Chris Ashton has degrees in theology and church history

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Show comments
  • Brian K. Jacobson

    But the other truth is that we helped radicalize them even further in the latter part of 20th century and now now for 14 years of the twentieth. Many countries in the middle had a high opinion of the US after WWI, many were polled and over whelming chose that if anyone should administer them into the league of nations it should be the USA. I don’t think any of them would vote that today and that’s not because there has been an increase in Muslims. Years of dirty CIA work, toppling regimes, puppet dictators, and almost constant bombing has radicalized many of them and cause terroristic actions.

    As conservative Presbyterian myself, yes Islam is false religion and aweful and certainly has many violent tendencies throughout history. However, (i dont know how it is in australia) here in the US islamophobia is used as a sickening war drum to beat continually until evangelicals to become war mongers in the middle east. Evangelicals have lost all conception of a “just war” and have no regard for innocent life and sweep it under “collateral damage.”

    Maybe your not persuaded by a non-interventionist foreign policy or that pre-emptive war is unethical but watch US news circuits for a little and it is pathetic scare tactics to get people to march in line to war beat.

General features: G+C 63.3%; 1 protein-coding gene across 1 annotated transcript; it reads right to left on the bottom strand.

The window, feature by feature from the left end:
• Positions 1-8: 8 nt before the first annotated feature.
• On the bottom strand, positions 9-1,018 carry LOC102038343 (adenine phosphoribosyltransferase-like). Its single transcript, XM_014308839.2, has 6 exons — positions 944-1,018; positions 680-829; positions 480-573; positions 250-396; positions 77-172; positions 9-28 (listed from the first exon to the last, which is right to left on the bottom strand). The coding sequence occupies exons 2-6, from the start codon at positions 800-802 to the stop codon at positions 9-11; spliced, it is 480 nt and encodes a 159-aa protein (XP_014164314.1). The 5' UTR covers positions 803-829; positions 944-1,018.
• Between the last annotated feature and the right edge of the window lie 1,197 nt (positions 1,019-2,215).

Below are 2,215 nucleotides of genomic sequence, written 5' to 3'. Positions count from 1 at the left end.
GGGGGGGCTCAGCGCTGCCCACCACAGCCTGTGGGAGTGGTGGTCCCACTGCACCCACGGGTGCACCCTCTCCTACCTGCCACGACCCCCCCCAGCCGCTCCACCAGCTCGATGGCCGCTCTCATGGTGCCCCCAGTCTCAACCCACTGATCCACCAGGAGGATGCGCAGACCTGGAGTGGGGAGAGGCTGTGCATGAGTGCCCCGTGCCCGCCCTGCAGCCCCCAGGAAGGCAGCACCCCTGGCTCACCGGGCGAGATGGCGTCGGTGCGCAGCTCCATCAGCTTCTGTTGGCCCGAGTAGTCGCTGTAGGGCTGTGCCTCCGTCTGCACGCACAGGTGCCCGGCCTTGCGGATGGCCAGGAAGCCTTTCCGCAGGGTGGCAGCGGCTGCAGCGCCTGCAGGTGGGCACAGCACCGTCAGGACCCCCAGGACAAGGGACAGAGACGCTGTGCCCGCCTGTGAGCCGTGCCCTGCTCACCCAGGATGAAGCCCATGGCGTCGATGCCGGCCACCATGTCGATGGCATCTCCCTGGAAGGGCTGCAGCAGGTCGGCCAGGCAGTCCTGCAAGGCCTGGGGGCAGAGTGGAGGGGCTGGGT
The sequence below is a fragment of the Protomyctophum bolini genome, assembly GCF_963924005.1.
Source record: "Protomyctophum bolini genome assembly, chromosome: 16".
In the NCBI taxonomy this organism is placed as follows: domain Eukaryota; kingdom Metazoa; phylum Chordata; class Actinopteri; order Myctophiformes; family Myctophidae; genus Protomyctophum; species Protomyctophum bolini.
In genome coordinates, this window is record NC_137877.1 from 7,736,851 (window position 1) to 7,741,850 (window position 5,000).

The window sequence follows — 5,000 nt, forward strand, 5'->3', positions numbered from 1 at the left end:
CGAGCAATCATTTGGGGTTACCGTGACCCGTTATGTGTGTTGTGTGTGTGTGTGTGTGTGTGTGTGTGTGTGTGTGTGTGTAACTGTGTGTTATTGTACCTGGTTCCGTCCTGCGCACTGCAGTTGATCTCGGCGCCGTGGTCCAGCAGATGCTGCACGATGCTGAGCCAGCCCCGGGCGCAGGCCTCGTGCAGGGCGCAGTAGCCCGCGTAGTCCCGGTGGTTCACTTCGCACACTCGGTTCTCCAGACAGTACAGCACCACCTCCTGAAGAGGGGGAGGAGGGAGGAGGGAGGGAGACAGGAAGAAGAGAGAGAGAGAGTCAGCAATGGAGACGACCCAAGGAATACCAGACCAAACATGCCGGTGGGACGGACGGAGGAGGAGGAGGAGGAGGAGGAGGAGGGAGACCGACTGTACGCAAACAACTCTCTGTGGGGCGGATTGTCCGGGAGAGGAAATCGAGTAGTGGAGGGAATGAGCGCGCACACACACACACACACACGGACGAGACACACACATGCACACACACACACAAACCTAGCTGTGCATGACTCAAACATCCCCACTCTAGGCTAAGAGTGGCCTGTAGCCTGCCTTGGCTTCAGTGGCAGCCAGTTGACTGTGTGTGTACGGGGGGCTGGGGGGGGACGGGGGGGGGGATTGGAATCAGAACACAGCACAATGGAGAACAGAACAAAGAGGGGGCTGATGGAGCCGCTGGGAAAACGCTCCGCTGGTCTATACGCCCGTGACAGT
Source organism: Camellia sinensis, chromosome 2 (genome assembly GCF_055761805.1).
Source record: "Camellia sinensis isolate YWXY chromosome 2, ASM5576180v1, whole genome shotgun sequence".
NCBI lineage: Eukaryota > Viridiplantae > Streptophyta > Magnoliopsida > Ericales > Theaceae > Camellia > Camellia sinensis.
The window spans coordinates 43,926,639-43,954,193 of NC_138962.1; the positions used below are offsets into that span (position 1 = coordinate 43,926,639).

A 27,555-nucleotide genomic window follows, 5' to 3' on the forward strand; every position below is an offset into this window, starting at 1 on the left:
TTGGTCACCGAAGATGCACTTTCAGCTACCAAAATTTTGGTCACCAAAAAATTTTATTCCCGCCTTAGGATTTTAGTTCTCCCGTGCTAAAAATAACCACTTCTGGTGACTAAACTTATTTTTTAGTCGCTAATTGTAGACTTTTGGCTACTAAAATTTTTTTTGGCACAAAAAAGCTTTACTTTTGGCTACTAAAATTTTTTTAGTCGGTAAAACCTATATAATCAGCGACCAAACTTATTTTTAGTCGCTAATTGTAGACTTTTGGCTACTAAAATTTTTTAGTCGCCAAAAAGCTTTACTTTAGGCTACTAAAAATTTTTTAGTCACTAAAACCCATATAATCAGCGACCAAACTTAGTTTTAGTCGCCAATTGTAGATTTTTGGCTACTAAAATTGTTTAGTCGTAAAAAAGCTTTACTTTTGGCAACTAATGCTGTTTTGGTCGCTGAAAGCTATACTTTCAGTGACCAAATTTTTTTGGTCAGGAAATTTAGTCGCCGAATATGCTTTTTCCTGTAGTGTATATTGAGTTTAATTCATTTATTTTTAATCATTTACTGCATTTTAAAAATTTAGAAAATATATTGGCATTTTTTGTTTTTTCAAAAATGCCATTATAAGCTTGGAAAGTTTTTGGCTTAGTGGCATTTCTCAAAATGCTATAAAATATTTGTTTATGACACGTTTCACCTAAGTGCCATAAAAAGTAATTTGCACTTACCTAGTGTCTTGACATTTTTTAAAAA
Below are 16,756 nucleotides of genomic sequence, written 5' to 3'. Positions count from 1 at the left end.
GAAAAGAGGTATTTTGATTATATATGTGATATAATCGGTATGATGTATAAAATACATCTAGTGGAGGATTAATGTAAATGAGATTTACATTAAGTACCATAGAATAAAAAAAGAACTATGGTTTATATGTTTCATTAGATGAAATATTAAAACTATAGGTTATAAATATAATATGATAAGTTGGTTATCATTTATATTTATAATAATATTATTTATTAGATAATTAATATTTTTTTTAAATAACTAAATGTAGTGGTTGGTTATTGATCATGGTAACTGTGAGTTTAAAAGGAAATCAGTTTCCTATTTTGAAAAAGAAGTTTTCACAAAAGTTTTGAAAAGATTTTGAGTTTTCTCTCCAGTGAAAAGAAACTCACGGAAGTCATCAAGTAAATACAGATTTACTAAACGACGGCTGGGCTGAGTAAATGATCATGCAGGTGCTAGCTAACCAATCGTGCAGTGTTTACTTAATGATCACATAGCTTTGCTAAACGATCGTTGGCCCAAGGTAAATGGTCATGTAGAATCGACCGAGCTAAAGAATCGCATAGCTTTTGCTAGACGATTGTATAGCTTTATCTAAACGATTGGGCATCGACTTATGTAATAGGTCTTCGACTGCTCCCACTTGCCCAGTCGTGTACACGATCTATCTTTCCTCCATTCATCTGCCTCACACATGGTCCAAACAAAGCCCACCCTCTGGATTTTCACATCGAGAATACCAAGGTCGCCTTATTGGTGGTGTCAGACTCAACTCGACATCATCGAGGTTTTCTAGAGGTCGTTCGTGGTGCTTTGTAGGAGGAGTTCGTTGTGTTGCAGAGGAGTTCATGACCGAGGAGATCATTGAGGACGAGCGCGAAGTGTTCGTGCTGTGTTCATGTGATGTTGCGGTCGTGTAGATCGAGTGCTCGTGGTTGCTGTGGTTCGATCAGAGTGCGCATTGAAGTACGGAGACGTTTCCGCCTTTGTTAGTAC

A funny tweet I saw the other day said “Isis isn’t muslim just because they say they are muslims, but mormons are christians because they say they are.”

    • Chris Ashton

      I’m absolutely convinced by a non-interventionist foreign policy, but this has nothing to do with that….as I write: “this raises all sorts of geo-political and military questions, but to claim that the attack had no connection to Islam made Johnson and Cameron seem outlandish and obtuse.”

  • Damaris Tighe

    Brilliant post Chris. Why is it that politicians make these patently absurd comments? It seems to me that there are two, not mutually exclusive, alternatives:

    1) Politicians think we are complete idiots & can be persuaded not to acknowledge the obvious if they say otherwise.

    2) Politicians are wishing the truth to be otherwise & hoping that wishing will make it so.

    Either way, their mindset completely disqualifies them from office. How can you deal with a problem if you don’t acknowledge its reality? It’s appeasement by self-deception & deception of the public.

  • Excellent commentary.

    I love hearing the comments from the hate the USA group.

    So – here you go hate the USA group.

    What exactly is your excuse for Islam in its relentless wars against – Thailand, the Philippines, Myanmar, India, China, Somalia, Sudan, South Sudan, Mali, Nigeria, Tanzania, Kenya, Niger, Chad even Canada and Australia and more?

    Islam is killing cult. (They kill you if you try to quit!) Just because its been able to get so big only means it is a big killing cult. In 1,400 years it has gobbled up over 20% of humanity. Its expansion continues because few have the courage too admit the reality. Looking the other way only works until they build a mosque in your neighborhood.